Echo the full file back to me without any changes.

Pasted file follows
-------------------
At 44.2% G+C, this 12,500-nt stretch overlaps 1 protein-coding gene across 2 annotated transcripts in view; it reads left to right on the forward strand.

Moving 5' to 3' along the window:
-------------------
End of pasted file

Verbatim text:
At 44.2% G+C, this 12,500-nt stretch overlaps 1 protein-coding gene across 2 annotated transcripts in view; it reads left to right on the forward strand.

Moving 5' to 3' along the window: